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|Leiden University catalogue
|Determinants of reputational signalling in South Africa
|South African Journal of Economics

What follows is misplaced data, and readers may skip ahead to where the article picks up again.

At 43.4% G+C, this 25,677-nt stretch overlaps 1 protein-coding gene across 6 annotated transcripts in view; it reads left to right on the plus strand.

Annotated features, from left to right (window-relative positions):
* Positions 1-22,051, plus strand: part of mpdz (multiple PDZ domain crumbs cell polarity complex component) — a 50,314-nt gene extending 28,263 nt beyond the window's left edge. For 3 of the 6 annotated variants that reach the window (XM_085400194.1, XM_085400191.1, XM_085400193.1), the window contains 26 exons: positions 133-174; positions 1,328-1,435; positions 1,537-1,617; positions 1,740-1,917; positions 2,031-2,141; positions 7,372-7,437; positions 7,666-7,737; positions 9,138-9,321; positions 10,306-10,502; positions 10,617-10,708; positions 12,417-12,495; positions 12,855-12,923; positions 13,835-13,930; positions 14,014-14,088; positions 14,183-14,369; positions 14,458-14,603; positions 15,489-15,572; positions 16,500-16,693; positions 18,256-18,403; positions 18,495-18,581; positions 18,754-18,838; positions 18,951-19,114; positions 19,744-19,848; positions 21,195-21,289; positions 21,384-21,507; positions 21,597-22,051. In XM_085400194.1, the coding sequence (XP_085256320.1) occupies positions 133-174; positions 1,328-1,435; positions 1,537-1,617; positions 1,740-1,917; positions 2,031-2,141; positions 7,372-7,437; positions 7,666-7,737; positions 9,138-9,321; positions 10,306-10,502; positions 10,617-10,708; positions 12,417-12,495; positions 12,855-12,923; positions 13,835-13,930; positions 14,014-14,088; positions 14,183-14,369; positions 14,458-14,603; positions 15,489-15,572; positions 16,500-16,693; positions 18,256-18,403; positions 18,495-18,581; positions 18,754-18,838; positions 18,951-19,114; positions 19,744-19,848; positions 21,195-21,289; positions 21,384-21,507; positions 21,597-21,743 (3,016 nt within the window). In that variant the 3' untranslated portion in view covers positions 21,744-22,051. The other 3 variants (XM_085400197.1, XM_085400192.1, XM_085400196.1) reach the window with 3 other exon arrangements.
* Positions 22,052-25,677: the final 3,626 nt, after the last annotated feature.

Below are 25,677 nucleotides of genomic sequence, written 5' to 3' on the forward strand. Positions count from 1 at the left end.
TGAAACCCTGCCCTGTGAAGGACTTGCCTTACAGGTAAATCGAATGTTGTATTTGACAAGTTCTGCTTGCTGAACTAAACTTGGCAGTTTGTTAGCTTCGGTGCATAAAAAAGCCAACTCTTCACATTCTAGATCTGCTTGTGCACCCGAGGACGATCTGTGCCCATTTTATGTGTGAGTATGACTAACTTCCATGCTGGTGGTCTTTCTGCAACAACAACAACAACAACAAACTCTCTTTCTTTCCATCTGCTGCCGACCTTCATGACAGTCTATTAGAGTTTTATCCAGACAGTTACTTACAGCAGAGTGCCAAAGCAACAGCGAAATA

|Pyramid structures dominate the South African corporate environment. Within a pyramid the dominant shareholder is able to control a firm or a number of firms while owning only a small fraction of the equity. A potential dominant shareholder is only able to form a pyramid if he has established a reputation for managing firms well, that is, managing the agency problem through tight shareholder control. This article examines whether there is evidence of an agency problem in South Africa. It conducts an alternative test of the agency problem and then investigates if the problem is managed via reputational signalling. Unlike previous research, positive (albeit relatively weak) evidence of an agency problem was found to exist. Contrary to similar research in the United States, where managers were found to undertake bonding activity with shareholders to solve the agency problem, the evidence for South Africa is ambiguous. The agency problem in South Africa is perhaps too small to render bonding activity relevant. It is also possible that some monitoring device able to align the interests of shareholders and management is in operation, so as to render bonding activity unnecessary. Bibliogr.